Self-advocacy is the process of making your needs known, and trying to get them met.
Self-advocacy is a term that is used almost exclusively to talk about the activities of disabled people. When a disabled person makes their needs or wishes known to others, and tries to get those needs or wishes met, they are engaging in self-advocacy. Self-advocacy can happen in one-on-one situations, but self-advocates also represent their needs to larger groups, such as state autism commissions.
Some concepts of self-advocacy only include “polite” self-advocacy, such as asking calmly or writing a well thought out letter. Other people think that only political self-advocacy, or activism like testifying before a legislature, lobbying to pass a law, or writing a blog post, is self-advocacy. This is not true; there are many forms of self-advocacy. If someone is making their needs or wishes known, through behavior, AAC, words, or a combination of these things, they are advocating for themselves, whether they are saying no, choosing eggs for breakfast, or chaining themselves to a bus.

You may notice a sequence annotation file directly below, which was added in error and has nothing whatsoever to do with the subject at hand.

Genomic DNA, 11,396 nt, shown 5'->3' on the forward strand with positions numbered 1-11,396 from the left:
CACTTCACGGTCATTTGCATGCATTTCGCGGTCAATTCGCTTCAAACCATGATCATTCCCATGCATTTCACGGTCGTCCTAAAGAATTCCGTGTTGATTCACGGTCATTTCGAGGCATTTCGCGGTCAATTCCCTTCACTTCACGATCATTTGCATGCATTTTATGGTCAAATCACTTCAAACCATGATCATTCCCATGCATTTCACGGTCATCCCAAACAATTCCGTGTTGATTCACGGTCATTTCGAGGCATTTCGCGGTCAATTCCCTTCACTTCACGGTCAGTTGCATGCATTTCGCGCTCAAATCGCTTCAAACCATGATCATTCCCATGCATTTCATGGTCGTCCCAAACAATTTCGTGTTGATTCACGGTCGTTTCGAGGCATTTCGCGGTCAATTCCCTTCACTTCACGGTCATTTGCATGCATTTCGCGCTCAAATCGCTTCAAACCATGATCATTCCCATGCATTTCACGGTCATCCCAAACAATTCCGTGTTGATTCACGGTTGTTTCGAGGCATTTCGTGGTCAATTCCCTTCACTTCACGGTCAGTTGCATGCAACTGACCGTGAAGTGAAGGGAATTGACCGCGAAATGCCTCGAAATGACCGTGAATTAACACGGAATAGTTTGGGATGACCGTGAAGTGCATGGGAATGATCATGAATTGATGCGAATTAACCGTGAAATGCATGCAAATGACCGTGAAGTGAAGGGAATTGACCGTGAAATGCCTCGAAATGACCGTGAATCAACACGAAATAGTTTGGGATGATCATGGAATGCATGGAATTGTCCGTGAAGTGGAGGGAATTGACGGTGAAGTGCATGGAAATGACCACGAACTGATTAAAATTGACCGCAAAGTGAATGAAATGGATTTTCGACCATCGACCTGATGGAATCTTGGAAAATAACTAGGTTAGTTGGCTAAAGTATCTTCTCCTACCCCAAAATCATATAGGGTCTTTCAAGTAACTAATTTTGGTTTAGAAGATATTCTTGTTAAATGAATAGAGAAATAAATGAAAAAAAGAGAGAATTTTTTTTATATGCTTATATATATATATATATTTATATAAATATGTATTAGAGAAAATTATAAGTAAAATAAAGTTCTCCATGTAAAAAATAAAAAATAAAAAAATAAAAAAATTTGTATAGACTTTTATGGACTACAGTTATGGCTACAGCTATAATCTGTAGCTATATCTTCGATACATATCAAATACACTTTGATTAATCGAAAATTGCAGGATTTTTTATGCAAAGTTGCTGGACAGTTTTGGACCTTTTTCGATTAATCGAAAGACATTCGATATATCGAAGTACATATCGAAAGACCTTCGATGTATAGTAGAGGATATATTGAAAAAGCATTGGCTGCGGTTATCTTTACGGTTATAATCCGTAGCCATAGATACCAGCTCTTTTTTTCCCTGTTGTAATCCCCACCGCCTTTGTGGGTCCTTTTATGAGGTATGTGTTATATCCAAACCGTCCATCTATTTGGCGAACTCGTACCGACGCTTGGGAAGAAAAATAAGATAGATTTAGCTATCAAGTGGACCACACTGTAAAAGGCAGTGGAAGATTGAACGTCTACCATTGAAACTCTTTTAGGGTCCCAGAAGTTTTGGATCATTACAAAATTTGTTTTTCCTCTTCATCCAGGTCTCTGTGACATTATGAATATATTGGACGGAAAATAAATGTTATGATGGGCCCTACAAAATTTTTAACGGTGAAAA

-List of related media/links
-List of concrete examples
Usage example: “A young autistic protesting going back to school is engaging in self-advocacy.”
Case example: An autistic student attending their own IEP meeting.
Case example: The work done at formal organizations like SABE or ASAN.
Case example: An autistic who escapes from their day program to visit their favorite spot in town.
Case example: Testifying before your state legislature to preserve Medicaid.